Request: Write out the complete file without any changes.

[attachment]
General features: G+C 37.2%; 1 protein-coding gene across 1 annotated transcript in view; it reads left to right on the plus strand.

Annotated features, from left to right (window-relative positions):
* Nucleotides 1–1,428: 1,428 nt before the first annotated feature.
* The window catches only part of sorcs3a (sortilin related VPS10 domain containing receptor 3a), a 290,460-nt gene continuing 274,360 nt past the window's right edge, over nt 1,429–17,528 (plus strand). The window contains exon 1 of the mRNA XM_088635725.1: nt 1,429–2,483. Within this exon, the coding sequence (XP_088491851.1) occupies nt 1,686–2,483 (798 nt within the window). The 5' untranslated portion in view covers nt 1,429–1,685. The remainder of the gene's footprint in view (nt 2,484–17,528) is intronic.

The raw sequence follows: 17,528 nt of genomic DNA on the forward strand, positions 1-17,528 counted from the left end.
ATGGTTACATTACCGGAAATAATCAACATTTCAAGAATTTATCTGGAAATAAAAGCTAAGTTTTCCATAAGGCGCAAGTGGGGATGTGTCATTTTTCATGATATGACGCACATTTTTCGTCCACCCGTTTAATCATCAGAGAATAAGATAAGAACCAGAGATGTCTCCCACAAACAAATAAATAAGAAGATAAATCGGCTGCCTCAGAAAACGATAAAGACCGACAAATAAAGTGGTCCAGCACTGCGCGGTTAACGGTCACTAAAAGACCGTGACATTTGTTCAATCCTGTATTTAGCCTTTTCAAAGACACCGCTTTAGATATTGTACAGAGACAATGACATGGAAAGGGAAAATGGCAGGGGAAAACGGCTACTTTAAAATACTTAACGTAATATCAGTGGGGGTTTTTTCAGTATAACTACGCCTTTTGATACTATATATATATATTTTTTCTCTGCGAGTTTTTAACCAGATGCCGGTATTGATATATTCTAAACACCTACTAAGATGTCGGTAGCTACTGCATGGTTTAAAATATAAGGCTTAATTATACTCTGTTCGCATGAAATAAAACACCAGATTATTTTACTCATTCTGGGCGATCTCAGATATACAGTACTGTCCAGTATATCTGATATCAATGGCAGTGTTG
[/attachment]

General features: G+C 37.2%; 1 protein-coding gene across 1 annotated transcript in view; it reads left to right on the plus strand.

Annotated features, from left to right (window-relative positions):
* Nucleotides 1–1,428: 1,428 nt before the first annotated feature.
* The window catches only part of sorcs3a (sortilin related VPS10 domain containing receptor 3a), a 290,460-nt gene continuing 274,360 nt past the window's right edge, over nt 1,429–17,528 (plus strand). The window contains exon 1 of the mRNA XM_088635725.1: nt 1,429–2,483. Within this exon, the coding sequence (XP_088491851.1) occupies nt 1,686–2,483 (798 nt within the window). The 5' untranslated portion in view covers nt 1,429–1,685. The remainder of the gene's footprint in view (nt 2,484–17,528) is intronic.

The raw sequence follows: 17,528 nt of genomic DNA on the forward strand, positions 1-17,528 counted from the left end.
ATGGTTACATTACCGGAAATAATCAACATTTCAAGAATTTATCTGGAAATAAAAGCTAAGTTTTCCATAAGGCGCAAGTGGGGATGTGTCATTTTTCATGATATGACGCACATTTTTCGTCCACCCGTTTAATCATCAGAGAATAAGATAAGAACCAGAGATGTCTCCCACAAACAAATAAATAAGAAGATAAATCGGCTGCCTCAGAAAACGATAAAGACCGACAAATAAAGTGGTCCAGCACTGCGCGGTTAACGGTCACTAAAAGACCGTGACATTTGTTCAATCCTGTATTTAGCCTTTTCAAAGACACCGCTTTAGATATTGTACAGAGACAATGACATGGAAAGGGAAAATGGCAGGGGAAAACGGCTACTTTAAAATACTTAACGTAATATCAGTGGGGGTTTTTTCAGTATAACTACGCCTTTTGATACTATATATATATATTTTTTCTCTGCGAGTTTTTAACCAGATGCCGGTATTGATATATTCTAAACACCTACTAAGATGTCGGTAGCTACTGCATGGTTTAAAATATAAGGCTTAATTATACTCTGTTCGCATGAAATAAAACACCAGATTATTTTACTCATTCTGGGCGATCTCAGATATACAGTACTGTCCAGTATATCTGATATCAATGGCAGTGTTG